Rank & File (NeRdyWYRM’s Review)

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Title: Rank & File (Anchor Point #4)
Author: LA Witt
Publisher: Riptide Publishing
Release Date: September 25, 2017
Genre(s): Contemporary Romance, Military
Page Count: 272 pages
Reviewed by:
Heat Level: 5 flames out of 5
Rating: 5 stars out of 5

Senior Chief Will Curtis is as straitlaced as they come. While his fellow Sailors have partied their way through their enlistments, he’s had his eye on the prize—making master chief and retiring after thirty years of service.

Lieutenant Brent Jameson is a Navy brat turned Annapolis grad. He’s lived and breathed the military his whole life, and he knows he’s destined for great things—once he’s done paying his dues at the bottom of the ladder.

When their paths cross, both men know better than to give in to temptation, but that doesn’t stop them. It also doesn’t keep them from coming back for more, even though being discovered would sink their careers. Something has to give—Will can retire, Brent can resign, or they’ll both face court-martial.

But there’s also the option neither wants to acknowledge: jump ship and walk away from each other instead of ending their careers over a fledgling relationship. And they should probably decide before they fall in love.

Except—too late.


Do You Confess?

Why, yes. Yes, I do. No! Wait! I’ll confess! Put the frigging m-meat hook back! You don’t need that, I swear to- to—aaagh! Godsdamnit! Stop that! Just g- give me a second to gather my thoughts. I’ll confess! I’ll j-just come right out w-with it and spill my guts, shall I? Oh, shit. B-b-bad choice of words. N-no, no! Okay, okay! I’m talking already. Sheesh. Just- just put that damn thing away.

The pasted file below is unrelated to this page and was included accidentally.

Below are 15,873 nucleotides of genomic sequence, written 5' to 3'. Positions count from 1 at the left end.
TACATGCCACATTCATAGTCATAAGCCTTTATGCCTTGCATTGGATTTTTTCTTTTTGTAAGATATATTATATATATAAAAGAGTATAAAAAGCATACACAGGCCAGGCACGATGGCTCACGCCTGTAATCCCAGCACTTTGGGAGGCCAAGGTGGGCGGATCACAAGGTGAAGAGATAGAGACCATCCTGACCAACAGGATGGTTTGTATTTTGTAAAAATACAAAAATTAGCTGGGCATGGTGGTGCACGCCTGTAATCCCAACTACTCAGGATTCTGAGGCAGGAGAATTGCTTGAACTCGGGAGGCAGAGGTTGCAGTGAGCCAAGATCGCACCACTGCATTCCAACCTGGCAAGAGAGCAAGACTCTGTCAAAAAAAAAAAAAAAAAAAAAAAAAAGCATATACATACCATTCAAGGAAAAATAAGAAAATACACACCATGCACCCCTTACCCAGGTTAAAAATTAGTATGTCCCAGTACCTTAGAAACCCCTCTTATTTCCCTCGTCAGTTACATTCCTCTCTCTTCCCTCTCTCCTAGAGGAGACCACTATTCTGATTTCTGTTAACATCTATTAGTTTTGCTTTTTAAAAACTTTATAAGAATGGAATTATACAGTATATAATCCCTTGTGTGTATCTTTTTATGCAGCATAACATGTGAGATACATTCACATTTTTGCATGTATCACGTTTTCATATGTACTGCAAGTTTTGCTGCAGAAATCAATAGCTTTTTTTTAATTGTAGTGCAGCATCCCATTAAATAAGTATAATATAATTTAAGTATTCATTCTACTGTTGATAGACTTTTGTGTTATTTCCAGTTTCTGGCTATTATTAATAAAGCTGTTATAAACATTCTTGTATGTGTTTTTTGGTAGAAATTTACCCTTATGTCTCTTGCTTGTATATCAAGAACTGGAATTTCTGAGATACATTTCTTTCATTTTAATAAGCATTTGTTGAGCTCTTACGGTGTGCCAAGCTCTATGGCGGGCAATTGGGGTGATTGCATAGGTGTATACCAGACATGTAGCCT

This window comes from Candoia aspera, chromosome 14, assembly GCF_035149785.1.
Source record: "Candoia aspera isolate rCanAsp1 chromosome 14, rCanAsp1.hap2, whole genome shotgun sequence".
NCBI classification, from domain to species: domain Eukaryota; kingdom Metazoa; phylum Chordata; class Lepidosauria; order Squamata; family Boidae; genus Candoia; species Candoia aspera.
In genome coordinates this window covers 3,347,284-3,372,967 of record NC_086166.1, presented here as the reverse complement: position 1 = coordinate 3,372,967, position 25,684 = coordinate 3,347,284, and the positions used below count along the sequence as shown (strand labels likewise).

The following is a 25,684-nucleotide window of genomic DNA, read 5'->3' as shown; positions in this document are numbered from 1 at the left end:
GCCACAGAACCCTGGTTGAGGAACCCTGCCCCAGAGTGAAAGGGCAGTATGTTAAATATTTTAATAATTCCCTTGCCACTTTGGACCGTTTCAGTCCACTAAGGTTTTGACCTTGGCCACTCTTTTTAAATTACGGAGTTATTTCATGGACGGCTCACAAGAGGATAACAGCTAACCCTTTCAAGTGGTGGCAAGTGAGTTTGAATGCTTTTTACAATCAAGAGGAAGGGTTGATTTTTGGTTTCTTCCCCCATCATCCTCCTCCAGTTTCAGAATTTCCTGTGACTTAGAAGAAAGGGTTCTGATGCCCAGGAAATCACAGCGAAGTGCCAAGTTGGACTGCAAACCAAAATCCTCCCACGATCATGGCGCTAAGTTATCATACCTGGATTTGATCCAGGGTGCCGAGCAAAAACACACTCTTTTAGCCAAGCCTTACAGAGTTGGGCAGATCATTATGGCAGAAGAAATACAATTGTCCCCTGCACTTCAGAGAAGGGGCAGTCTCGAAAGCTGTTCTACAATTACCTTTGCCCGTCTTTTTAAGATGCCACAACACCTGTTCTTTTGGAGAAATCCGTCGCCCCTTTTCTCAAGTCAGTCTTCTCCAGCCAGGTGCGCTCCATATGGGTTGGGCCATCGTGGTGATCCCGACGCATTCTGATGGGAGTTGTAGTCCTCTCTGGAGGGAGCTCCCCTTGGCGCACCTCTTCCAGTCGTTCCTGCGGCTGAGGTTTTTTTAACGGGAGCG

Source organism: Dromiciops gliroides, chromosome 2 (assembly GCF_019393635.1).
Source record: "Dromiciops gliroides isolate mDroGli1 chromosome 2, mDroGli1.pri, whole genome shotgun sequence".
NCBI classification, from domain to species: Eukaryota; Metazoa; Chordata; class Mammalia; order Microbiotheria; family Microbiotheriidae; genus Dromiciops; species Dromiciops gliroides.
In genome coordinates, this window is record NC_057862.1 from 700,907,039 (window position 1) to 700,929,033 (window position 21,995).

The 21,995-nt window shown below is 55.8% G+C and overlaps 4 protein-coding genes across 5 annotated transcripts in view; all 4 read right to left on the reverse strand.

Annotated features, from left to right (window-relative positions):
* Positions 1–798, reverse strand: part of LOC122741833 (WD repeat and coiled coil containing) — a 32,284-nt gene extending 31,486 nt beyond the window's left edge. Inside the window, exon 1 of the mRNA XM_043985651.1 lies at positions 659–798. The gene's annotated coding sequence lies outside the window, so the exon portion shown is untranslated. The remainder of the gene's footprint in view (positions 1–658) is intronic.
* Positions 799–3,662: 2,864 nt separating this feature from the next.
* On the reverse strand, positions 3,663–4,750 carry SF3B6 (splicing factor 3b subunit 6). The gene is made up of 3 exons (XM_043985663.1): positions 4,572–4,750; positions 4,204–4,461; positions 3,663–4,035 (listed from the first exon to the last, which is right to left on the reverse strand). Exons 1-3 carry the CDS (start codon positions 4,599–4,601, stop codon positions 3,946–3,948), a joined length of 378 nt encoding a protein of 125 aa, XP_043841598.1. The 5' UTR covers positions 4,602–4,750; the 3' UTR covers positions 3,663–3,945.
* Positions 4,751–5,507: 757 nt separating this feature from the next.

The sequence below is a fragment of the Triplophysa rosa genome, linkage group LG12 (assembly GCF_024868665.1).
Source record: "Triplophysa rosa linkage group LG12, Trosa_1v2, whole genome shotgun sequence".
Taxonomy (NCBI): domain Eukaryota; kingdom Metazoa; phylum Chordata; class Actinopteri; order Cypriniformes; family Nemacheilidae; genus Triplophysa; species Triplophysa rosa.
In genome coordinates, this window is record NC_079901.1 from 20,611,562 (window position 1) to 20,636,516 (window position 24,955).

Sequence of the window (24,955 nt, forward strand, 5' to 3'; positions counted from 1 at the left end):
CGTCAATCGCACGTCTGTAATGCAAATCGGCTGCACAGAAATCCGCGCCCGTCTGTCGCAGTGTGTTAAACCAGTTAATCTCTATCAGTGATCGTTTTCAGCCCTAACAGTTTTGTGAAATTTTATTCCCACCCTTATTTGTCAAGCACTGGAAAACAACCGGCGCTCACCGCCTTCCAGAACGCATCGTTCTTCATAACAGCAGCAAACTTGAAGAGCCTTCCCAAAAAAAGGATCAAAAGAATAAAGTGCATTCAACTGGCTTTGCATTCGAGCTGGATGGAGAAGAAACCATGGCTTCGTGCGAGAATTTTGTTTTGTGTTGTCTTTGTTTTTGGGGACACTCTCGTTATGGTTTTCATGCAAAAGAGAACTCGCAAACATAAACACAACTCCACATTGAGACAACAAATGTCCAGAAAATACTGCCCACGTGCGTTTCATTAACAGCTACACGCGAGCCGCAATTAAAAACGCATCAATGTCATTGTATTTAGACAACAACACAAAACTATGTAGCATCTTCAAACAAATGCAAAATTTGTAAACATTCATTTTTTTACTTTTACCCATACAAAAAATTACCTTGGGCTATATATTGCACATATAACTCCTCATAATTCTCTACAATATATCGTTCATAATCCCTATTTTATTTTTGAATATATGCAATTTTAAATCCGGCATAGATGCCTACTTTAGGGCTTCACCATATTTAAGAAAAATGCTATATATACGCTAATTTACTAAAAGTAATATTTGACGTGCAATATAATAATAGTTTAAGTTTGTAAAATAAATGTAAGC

get on with it

1.) I confess: I thought I was tired of the officer vs enlisted theme.


2.) I confess: I mentally rolled my eyes a lot in the first two chapters (see #1).


3.) I confess: I skipped to the end of the book to see if I was right about how it would end.


No! No meat hook. I’ll confess some more! Jeez. Angry much?

queen bullshit

4.) I confess: I still thought I’d be tired of the can’t-be-together-but-it’s-not-the-gay-thing thing.


5.) I confess: I really, really, reeeaally want some chicken wings … and some Will … and some Brent. Mm-hmm.

NOT wrong for ANY of that!

6.) I confess: I read it despite #1, #2, #3, and #4 because I’m stubborn and loyal like that.



I further confess that an unrelated book slump made me wary of this book. I kept thinking that nothing could possibly be fresh or individual about Rank & File if the underlying themes, tropes, plots, etc. were the same as previous installments. I’ve never been so happy to be so wrong. And I was so, so wrong.

I stayed jaded through the first two chapters and even had a sneak peek at the end before I started to second guess my cynicism. Scandalous, I know. But like I said: book slump. I didn’t want to waste time on a new-read re-read of the same book with different characters. I should have known better.

LA Witt does a masterful job in this series of individualizing what would otherwise be repetitive themes. The good stuff, those special somethings necessary to creating a great story—relationship development, character development, personal growth, a little hurt/comfort, good pacing, hot sex, even hotter (and nice) guys in uniform, humor, relatability, and low angst—are always all there.

gimme some lurvin~~~too much dean~~~live you

DON’T hesitate to read this book for any of the same reasons I did, or based on differing ones of your own. Don’t. Piddle. Around. Any. More. Just surrender to the inevitable and read it. When you get to Chapter 12, you’ll thank me. After Chapter 16, you’ll want to—at least—kiss me. And Chapter 18, well, you might just slavishly worship me from then on. No, really. But please don’t. Worship me, that is. Or kiss me, for that matter. That would be gay-under-DADT level uncomfortable.